# [Haskell-cafe] Polymorphism/monomorphism (and the restriction)

Aaron McDaid haskell-cafe at aaronmcdaid.com
Thu Sep 21 18:27:38 EDT 2006

```Hi,
I think the following might help a little in understanding the
monomorphic restriction (which I don't fully understand myself). I'm a
bit of a newbie so apologies in advance if I've made a mistake or if my
description isn't as useful to others as it seems to me. I've been
following a thread on haskell at haskell.org and I think the below might
help. I used GHCi, version 6.2.2 (it fails in hugs but that seems to be
because of hugs non-compliance with the standard in this case).

First off, I'm guessing that I'm getting Haskell98 behaviour here and
not some GHCi extension. Please tell me if this is not the case.

Run the code listing at the bottom of this email and you should get the
output which I've also listed below.
This code experiments with "Int", "Float" and "(Num a) => a", and I
tried to print x*2 and x/2 for each. (4::Int)/2 isn't allowed because /
isn't defined for Ints.

You can see that
kN :: (Num a) => a
took two different types depending on what method ( / or * ) was applied
to it.
kN / 2 = 2.0
kN * 2 = 8
kN/2 is a Float (it can't use Int as / isn't defined for Int, so it uses
Float, for which / is defined).
kN*2 is an Int.
The above outputs demonstrates polymorphism, doesn't it? i.e. Not only
has the compiler got a variety of types to choose from, but a variety of
types can be used at runtime?

The output for kI and kF is obvious.

The interesting thing is that k behaves as a Float in both cases. This
is monomorphism isn't it? i.e. the compiler may have a variety of types
to choose from, but it picks one and sticks to it for every usage. In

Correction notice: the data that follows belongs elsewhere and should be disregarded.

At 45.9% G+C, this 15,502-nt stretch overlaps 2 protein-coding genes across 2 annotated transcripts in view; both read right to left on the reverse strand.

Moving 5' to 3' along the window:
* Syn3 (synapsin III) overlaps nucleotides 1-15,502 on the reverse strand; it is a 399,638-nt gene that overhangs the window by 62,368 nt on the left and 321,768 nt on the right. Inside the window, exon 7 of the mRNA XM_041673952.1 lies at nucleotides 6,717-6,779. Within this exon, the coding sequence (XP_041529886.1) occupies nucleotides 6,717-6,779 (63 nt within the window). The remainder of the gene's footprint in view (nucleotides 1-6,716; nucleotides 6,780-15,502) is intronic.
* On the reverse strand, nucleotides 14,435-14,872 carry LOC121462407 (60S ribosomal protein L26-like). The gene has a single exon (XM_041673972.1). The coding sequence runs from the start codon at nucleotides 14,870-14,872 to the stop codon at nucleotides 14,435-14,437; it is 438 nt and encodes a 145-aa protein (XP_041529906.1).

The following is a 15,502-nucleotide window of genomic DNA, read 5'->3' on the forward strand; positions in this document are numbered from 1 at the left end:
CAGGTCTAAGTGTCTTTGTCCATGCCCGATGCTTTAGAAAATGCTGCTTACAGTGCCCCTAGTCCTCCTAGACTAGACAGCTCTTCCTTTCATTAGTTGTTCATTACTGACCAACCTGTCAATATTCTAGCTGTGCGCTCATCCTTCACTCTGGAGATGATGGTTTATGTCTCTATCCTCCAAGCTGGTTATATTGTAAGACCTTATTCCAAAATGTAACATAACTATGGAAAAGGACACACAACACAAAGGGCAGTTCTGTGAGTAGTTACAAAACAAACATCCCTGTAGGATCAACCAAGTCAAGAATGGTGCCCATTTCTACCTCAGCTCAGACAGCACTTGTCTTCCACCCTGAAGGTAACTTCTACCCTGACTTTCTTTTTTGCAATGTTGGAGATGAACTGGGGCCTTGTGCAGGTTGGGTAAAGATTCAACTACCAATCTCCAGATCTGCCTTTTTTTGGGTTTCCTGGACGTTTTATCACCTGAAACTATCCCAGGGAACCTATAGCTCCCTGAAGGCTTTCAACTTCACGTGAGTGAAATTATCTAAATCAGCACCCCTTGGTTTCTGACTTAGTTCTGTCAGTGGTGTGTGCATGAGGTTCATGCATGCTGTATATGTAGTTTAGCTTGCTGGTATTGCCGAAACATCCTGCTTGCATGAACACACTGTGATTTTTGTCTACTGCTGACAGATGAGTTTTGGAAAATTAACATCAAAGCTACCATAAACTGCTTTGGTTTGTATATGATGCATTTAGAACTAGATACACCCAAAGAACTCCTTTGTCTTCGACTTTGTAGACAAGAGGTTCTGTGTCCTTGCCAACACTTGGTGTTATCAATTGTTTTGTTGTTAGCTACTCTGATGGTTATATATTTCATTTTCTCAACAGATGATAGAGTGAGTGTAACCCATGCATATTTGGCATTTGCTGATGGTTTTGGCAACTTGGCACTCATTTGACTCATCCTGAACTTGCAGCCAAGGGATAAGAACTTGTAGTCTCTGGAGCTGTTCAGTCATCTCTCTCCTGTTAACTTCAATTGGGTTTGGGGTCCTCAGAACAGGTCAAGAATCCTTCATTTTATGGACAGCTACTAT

summary, k didn't give the same outputs as kN.

And the monomorphism restriction is a rule which means that sometimes
things are forced to a monomorphic type (like k as Float here) when it
could have given it a polymorphic type like "kN :: (Num a) => a"

I'm fairly new to these lists, so apologies if I'm covering old ground
again. My first aim is to understand exactly what polymorphism and
monomorphism is and demonstrate corresponding results, before thinking

Thanks,
Aaron

-- The code
kI :: Int
kI = 4

kF :: Float
kF = 4

kN :: (Num a) => a
kN = 4

k = 4

main = do
p "kI * 2" \$ kI * 2
p "kF / 2" \$ kF / 2
p "kF * 2" \$ kF * 2
p "kN / 2" \$ kN / 2
p "kN * 2" \$ kN * 2
p "k  / 2" \$ k / 2
p "k  * 2" \$ k * 2

p :: (Show a) => String -> a -> IO ()
p s = putStrLn.(s++).(" = "++).show

-- the output - remember kI / 2 is not possible.
kI * 2 = 8
kF / 2 = 2.0
kF * 2 = 8.0
kN / 2 = 2.0
kN * 2 = 8
k  / 2 = 2.0
k  * 2 = 8.0

-- PS: If you delete the k / 2 line from the program, then k * 2 becomes
simply 8 (not 8.0). It uses Int if possible, and Float if that's not
available.
```